Canada cannot meet climate targets - chemical group

02 December 2009 16:10  [Source: ICIS news]

Canada cannot meet climate change targetsTORONTO (ICIS news)--Canada cannot meet its climate change targets but should rather seek to work closely with the US to manage greenhouse gas emissions in North America, Canadian chemicals producers said on Wednesday.

“We need to design our system to be comparable to the US for competitiveness, to avoid US border measures and to recognise the reality of Canada-US integration … moving with the US is far better than developing a plan on our own,” the Canadian Chemical Producer’s Association (CCPA) said.

Canadian products sold into the US represent about 57% of Canadian chemical production, "so the US is overwhelmingly important to us,” CCPA said.

The group said it opposed legislation under debate in Canada’s federal parliament to lock in legislated targets for greenhouse gas emissions.

Doing so would force Canada into buying emissions credits abroad, at a cost of at least Canadian dollars (C$) 6.0bn ($5.8bn) by 2020, without actually reducing the country’s emissions, it said.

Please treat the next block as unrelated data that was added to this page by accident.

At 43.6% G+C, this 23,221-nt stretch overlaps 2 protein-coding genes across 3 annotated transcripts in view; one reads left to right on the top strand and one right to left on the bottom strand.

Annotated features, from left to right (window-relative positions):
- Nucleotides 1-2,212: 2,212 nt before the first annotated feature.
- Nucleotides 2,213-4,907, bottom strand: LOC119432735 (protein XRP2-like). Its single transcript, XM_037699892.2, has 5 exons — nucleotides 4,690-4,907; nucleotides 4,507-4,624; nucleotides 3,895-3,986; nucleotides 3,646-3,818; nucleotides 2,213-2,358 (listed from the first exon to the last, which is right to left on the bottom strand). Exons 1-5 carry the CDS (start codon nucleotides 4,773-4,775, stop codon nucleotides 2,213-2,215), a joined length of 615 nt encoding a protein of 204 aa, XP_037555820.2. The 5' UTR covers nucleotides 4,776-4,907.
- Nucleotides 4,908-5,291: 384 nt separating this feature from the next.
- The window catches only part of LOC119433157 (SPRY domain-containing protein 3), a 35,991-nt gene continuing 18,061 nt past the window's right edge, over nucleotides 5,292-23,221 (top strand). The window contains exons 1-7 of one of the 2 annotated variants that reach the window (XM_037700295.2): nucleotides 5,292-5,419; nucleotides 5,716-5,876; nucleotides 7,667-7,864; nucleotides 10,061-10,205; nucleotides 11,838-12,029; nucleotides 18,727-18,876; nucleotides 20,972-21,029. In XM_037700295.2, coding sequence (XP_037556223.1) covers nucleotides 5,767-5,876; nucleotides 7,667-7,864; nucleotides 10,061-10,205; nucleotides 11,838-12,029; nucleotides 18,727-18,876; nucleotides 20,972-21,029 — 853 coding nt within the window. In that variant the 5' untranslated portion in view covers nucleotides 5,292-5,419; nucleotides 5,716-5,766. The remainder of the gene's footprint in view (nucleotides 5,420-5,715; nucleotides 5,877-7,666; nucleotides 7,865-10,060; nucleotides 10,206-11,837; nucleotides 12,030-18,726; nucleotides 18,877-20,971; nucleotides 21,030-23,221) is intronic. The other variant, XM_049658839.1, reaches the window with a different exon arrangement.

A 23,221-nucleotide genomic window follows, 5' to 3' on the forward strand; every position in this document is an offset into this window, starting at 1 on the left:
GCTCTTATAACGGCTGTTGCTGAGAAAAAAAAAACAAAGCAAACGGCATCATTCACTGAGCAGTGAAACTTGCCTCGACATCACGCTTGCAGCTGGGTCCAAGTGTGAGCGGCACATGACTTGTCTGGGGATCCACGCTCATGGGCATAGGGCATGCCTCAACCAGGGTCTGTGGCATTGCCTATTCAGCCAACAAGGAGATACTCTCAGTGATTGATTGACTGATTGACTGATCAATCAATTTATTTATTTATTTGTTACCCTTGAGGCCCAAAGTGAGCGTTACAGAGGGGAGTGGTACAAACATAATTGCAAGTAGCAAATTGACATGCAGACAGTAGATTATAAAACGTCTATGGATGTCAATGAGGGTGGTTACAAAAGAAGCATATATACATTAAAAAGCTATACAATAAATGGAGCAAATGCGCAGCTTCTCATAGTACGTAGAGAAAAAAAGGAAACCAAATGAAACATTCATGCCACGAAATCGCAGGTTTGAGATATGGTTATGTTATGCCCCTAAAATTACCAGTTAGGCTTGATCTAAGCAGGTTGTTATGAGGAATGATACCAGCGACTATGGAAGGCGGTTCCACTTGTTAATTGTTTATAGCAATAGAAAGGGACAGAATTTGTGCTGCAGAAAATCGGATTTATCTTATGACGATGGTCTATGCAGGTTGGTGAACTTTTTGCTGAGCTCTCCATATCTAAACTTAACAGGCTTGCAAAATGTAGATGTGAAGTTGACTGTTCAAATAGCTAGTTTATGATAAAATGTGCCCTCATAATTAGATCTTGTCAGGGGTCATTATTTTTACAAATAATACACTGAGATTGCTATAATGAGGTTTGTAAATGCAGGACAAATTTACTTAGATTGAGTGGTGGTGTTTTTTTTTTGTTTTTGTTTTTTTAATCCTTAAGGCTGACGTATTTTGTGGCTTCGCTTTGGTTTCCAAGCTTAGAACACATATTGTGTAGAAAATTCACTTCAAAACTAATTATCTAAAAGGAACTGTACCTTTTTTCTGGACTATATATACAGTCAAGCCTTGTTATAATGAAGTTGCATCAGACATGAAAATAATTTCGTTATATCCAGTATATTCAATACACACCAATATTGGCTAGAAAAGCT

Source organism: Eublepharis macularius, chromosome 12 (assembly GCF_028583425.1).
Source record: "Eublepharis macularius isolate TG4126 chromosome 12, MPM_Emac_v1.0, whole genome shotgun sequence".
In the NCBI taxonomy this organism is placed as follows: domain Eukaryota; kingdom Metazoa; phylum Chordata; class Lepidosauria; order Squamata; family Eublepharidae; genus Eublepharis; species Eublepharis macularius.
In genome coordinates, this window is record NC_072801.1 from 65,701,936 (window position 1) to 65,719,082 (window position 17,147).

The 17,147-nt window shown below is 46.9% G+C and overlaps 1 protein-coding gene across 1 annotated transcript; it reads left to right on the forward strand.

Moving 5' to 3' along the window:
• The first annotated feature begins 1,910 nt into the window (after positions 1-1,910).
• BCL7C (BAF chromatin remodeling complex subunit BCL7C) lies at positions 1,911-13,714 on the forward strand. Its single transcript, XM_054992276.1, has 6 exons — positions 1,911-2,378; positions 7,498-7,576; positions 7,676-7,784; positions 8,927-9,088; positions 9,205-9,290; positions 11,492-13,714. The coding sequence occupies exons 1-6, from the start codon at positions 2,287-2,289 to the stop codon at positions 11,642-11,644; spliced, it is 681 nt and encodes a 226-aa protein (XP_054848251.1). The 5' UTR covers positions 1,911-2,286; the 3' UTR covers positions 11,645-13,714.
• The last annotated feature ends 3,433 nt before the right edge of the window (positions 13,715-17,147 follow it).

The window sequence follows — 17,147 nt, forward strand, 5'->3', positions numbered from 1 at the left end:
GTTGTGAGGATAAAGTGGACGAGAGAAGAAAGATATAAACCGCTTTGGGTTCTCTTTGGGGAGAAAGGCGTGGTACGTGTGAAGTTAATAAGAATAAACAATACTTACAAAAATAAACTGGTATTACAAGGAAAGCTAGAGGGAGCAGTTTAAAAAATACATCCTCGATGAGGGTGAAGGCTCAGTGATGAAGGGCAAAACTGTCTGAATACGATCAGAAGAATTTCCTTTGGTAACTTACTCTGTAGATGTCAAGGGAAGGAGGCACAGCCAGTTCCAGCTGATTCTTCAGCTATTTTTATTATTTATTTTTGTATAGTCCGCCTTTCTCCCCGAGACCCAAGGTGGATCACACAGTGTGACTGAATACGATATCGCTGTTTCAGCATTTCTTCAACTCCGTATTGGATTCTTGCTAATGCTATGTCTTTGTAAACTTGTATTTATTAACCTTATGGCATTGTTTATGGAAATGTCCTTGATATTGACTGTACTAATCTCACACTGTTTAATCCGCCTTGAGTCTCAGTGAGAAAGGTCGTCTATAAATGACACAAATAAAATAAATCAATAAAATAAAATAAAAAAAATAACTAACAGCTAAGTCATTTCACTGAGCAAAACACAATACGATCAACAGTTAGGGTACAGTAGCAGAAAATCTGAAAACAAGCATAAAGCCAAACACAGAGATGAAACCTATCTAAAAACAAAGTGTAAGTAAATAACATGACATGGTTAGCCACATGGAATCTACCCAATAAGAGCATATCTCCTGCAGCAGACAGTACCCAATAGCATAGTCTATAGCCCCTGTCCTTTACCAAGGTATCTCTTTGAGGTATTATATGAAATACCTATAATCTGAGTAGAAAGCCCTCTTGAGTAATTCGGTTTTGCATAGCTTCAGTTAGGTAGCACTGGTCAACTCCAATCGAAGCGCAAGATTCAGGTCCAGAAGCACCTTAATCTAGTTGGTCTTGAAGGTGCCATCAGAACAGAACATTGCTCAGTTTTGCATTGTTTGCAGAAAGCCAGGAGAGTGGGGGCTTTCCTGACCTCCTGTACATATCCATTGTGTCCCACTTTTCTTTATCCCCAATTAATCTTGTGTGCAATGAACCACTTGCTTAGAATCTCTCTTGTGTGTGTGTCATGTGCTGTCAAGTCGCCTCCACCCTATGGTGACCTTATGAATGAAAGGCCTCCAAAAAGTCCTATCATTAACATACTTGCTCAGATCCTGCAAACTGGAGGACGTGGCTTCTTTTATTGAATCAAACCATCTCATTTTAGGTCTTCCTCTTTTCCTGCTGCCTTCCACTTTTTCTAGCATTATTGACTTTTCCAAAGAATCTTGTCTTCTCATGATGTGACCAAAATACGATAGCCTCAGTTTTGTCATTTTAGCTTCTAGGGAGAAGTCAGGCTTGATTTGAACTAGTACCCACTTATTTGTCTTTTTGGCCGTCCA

Rather, Canada should move to a cap and trade approach, like the US.

In doing so, Canada should not propose a specific cap for energy intensive and trade exposed (EITE) sectors like chemicals.

Rather, a Canadian cap on those sectors should be comparable or slightly less than a US cap because Canada’s EITE sectors were much more trade-exposed than comparable sectors in the US, the group said.

“It’s a question of striking the right balance, once we know where the US will land,” it said.

As further measures to help reduce greenhouse gas emissions, CCPA called on the government to improve and extend measures providing for accelerated capital cost allowance for new capital investments.

There was a clear link between new capital investments and companies’ improved environmental performance on greenhouse gas emissions and pollutants generally, it said.

Also, the government should set up a technology fund to support emissions reductions, it said.

CCPA believes that investment in technology would be the key to resolving the climate change challenge, it said.

A high-profile study published in October found that Canada could meet its greenhouse gas (GHG) reduction targets, but at a huge cost to the oil and gas industry in Alberta province.

($1 = C$1.04)

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